European stock markets are expected to open higher Wednesday, rebounding to a degree from the previous session’s sharp losses, but investors continue to fret about higher U.S. bond yields.
European investors are closely watching movements in U.S. markets, after higher bond yields prompted sharp losses on Wall Street as well as in Europe. The Nasdaq Composite dropped 2.8% on Tuesday, its largest selloff since March, after the benchmark 10-year Treasury yield climbed to a high of 1.57%. That was in response to Federal Reserve Chairman Jerome Powell telling the Senate Banking Committee that inflation could stay "elevated" longer than the central bank had previously predicted. The selloff pushed the DAX and the CAC 40 down by over 2%.
The 10-year Treasury yield dropped back to 1.53% later Wednesday, helping sentiment in Europe.
Also helping the tone Wednesday was the news that China Evergrande Group (HK:3333) had agreed to sell its stake in Shengjing Bank for $1.5 billion, raising hopes the property giant will be
able to make Wednesday’s $47.5 million bond interest payment deadline.
The highly-indebted property developer has been struggling to finance its debt of more than $300 billion, raising fears of a default which could have widespread repercussions.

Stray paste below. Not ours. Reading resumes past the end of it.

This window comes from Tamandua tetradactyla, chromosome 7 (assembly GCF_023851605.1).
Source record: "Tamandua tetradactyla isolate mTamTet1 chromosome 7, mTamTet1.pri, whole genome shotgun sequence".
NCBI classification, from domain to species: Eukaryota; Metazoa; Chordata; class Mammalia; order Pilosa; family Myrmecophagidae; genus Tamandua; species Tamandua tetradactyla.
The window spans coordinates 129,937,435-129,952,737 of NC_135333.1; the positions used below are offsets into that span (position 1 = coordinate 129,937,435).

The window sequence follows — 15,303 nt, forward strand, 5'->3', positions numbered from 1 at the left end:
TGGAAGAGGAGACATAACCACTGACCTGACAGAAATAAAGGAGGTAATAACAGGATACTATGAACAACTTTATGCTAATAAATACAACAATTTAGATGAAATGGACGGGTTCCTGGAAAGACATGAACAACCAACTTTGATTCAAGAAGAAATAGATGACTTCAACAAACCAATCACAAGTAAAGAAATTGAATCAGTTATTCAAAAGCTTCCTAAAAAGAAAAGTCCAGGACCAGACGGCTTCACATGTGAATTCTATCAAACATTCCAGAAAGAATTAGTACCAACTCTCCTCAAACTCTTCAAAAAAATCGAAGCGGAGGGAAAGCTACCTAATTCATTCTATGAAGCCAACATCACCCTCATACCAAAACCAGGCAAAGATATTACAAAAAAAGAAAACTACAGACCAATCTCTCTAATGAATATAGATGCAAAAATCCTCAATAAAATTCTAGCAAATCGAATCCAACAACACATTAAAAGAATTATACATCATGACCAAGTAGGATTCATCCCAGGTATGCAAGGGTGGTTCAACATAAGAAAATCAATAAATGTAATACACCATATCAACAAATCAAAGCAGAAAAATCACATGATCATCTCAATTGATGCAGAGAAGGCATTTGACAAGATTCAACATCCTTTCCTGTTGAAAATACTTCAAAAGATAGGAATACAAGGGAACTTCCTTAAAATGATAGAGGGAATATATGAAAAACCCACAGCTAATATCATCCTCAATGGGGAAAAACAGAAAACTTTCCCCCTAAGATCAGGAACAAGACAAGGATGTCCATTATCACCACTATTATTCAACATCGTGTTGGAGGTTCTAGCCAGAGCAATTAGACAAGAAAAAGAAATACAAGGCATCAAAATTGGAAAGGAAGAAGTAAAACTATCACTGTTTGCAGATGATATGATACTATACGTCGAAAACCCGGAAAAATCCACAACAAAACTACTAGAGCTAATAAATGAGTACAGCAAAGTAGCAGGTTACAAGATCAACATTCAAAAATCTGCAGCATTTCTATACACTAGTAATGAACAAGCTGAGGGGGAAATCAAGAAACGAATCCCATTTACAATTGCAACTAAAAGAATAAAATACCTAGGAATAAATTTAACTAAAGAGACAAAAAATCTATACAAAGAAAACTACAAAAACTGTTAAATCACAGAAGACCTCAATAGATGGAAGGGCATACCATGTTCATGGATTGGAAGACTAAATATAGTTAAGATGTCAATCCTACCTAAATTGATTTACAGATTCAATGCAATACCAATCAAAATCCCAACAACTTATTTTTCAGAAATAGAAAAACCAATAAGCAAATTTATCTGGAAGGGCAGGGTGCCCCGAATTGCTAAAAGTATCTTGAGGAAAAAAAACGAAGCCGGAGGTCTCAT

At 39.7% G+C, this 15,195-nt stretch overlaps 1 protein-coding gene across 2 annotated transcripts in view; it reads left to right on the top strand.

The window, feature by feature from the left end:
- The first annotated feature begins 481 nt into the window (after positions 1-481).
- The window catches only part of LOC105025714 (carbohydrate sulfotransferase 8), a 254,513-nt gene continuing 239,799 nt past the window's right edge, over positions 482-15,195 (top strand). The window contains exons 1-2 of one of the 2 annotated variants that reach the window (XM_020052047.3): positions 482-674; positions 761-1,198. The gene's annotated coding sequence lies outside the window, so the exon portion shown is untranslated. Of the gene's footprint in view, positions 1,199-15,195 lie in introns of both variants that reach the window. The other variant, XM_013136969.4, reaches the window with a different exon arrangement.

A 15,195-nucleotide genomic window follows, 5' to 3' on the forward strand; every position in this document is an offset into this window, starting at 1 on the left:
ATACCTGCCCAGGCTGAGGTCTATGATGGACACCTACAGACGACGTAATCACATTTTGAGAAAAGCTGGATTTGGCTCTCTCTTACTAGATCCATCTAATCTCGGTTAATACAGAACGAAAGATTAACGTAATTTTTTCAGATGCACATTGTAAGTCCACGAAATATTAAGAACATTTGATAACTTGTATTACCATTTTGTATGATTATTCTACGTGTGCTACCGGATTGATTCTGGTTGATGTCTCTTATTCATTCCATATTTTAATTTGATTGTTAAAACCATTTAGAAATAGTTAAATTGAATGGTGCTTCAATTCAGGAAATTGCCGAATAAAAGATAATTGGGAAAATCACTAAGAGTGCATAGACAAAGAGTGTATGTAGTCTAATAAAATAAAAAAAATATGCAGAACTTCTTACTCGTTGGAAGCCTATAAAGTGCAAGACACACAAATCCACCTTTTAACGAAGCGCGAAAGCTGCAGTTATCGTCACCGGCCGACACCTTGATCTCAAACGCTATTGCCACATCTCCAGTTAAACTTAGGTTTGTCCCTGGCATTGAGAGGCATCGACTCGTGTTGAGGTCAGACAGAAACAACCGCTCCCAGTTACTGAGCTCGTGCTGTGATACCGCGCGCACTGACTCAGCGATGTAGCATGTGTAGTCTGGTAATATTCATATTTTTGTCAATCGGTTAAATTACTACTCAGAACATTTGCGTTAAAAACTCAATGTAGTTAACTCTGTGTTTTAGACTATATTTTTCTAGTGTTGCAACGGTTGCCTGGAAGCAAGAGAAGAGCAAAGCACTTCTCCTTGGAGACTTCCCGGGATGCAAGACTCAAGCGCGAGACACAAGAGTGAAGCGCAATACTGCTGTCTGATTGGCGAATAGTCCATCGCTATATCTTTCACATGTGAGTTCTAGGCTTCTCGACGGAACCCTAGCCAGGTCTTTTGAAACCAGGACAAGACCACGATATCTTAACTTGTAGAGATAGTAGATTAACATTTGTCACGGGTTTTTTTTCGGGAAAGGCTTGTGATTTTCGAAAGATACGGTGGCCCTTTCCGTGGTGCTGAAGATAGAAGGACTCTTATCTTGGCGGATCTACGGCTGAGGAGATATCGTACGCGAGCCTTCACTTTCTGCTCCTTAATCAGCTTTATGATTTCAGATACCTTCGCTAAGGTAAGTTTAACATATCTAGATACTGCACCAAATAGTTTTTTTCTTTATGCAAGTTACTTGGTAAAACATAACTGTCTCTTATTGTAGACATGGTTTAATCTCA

Back in Europe, a number of the world’s central bankers, including European Central Bank President Christine Lagarde and the Bank of England’s Governor Andrew Bailey, are all scheduled to speak at the ECB Forum on Central Banking on Wednesday.
Crude prices weakened Wednesday following a surprise increase in U.S. crude stockpiles, disrupting a rally based on signs the global market was tightening as demand rebounded from the pandemic.
U.S. crude inventories grew by just over 4 million barrels last week, according to the American Petroleum Institute. That would be the first increase in the country’s stocks in eight weeks if confirmed by the U.S. Energy Information Administration later on Wednesday.
By 2:10 AM ET, U.S. crude futures traded 1.8% lower at $73.93 a barrel, slipping from its highest level since July, while the Brent contract fell 1.8% to $76.98, after previously reaching its highest since October 2018.